Organizing thread and other stuff

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Today's (15 Jan 2013) Superior Threads Newsletter included a tip on
using milkshake straws --soda straws are too thin-- to keep your
spools and bobbins together.
http://mariaelkins.com/index.php/2013/01/organizing-thread-and-bobbins/

I stopped embroidering in the late sixties or early seventies, so I
don't have a lot of thread colors, and of the threads stacked on
chopsticks between a user's manual and a one-volume set of
Shakespeare, only five have associated bobbins, so those little
plastic-clip thingies work fine.  Since the spools are stacked on
chopsticks, some of the bobbin holders aren't even shimmed with
snippets of fabric to keep them from falling out of the spools.

But I do organize the threads that go with current projects. Somewhere
I obtained little re-sealable bags less than three inches wide and
five inches deep.  Into each goes a wound White bobbin, a wound Necchi
bobbin, a threaded needle or a needle woven into a snippet of wool,
and two spools of thread.  Two spools partly because I sometimes set
up both machines at the same time, and partly because the thread comes
on rather small spools and I tend to run out at awkward moments.

A snack bag --an abbreviated sandwich bag-- is the perfect size and
shape to contain my collection of hem gauges, but I doubt that enough
people inherited a box of bias-tape cards to make hem gauges out of
for that to be a generally-useful suggestion.  But the bag does
contain other small, flat tools that I used to have to hunt around in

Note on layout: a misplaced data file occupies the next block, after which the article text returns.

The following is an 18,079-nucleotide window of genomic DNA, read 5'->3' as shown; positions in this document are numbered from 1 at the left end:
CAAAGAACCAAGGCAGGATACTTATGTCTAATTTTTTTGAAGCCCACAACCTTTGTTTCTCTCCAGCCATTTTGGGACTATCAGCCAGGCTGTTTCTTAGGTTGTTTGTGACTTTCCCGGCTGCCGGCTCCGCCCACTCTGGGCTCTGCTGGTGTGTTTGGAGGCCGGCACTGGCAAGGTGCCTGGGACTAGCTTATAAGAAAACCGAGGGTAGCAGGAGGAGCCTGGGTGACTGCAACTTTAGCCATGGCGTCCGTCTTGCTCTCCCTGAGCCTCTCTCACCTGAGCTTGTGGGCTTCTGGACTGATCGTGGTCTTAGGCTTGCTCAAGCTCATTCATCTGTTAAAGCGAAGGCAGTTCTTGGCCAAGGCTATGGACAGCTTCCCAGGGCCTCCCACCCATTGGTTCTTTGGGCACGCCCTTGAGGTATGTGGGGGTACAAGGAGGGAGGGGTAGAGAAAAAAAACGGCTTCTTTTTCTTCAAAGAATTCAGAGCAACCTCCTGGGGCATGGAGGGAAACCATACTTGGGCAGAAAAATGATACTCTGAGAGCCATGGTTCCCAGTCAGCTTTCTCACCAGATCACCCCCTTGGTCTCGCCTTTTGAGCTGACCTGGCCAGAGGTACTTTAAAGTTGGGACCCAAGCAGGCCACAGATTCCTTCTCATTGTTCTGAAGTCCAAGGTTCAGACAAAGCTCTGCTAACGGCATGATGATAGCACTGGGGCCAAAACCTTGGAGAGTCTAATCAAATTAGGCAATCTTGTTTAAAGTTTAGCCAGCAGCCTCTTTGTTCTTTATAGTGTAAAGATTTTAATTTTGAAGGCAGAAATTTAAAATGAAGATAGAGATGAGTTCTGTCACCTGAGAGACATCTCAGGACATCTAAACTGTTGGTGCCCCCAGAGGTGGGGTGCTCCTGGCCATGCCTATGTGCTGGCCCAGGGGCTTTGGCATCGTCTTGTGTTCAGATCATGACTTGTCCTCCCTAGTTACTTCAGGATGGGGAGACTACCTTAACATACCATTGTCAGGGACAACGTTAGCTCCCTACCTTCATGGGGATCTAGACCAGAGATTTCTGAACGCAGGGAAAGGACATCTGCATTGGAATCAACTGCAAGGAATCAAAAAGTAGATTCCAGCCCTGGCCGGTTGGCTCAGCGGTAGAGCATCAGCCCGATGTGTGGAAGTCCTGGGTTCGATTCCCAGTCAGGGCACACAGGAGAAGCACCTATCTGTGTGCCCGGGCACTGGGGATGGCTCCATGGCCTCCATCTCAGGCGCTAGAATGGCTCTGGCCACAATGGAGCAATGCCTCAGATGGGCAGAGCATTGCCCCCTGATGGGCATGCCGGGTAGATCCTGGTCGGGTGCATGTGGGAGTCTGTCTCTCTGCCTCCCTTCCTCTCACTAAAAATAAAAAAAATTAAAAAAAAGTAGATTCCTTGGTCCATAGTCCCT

the drawer for.  

And just today I discovered plastic bags to organize my pockets:  It
being cold, I took a jersey with a leak in the back-right pocket off
the mending pile to wear over my regular jersey.  Concerned that my
keys would poke through the hole and tear it bigger, I put my key ring
into a Baggie.   All of a sudden, it's a *lot* easier to find my lip
salve!

Perhaps I should make a little key-ring case.  I had quite a lot of
black ripstop left after I made my new emergency-tool case.  

--  
Joy Beeson
joy beeson at comcast dot net
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Re: Organizing thread and other stuff
On 16/01/2013 02:38, Joy Beeson wrote:
Quoted text here. Click to load it
Or mend the cardi?  ;)

My thread storage solution:  
http://www.diceyhome.free-online.co.uk/Thread-Organization/Thread%20Cozy2.JPG

--  
Kate  XXXXXX  R.C.T.Q Madame Chef des Trolls
Lady Catherine, Wardrobe Mistress of the Chocolate Buttons
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Re: Organizing thread and other stuff

:But I do organize the threads that go with current projects. Somewhere
:I obtained little re-sealable bags less than three inches wide and
:five inches deep.  Into each goes a wound White bobbin, a wound Necchi
:bobbin, a threaded needle or a needle woven into a snippet of wool,
:and two spools of thread.  Two spools partly because I sometimes set
:up both machines at the same time, and partly because the thread comes
:on rather small spools and I tend to run out at awkward moments.

With the exception of buttonhole twist, I simply don't buy thread in
spools less than 1000m, and only rarely less than 5000.  Not worth the
bother of running out, and thread is cheap if you don't buy little
spools from a retail outlet.  Wound bobbins go on a rubber bobbin
saver ring, which has the thread stand assembled around it, so it
can't walk off, unless it learns to use a screwdriver.  When I mend or
do something quick, I can easily find a suitable bobbin, or know I
need to wind one.  A garment sized project gets a couple wound before
starting.  







--  
sig 79

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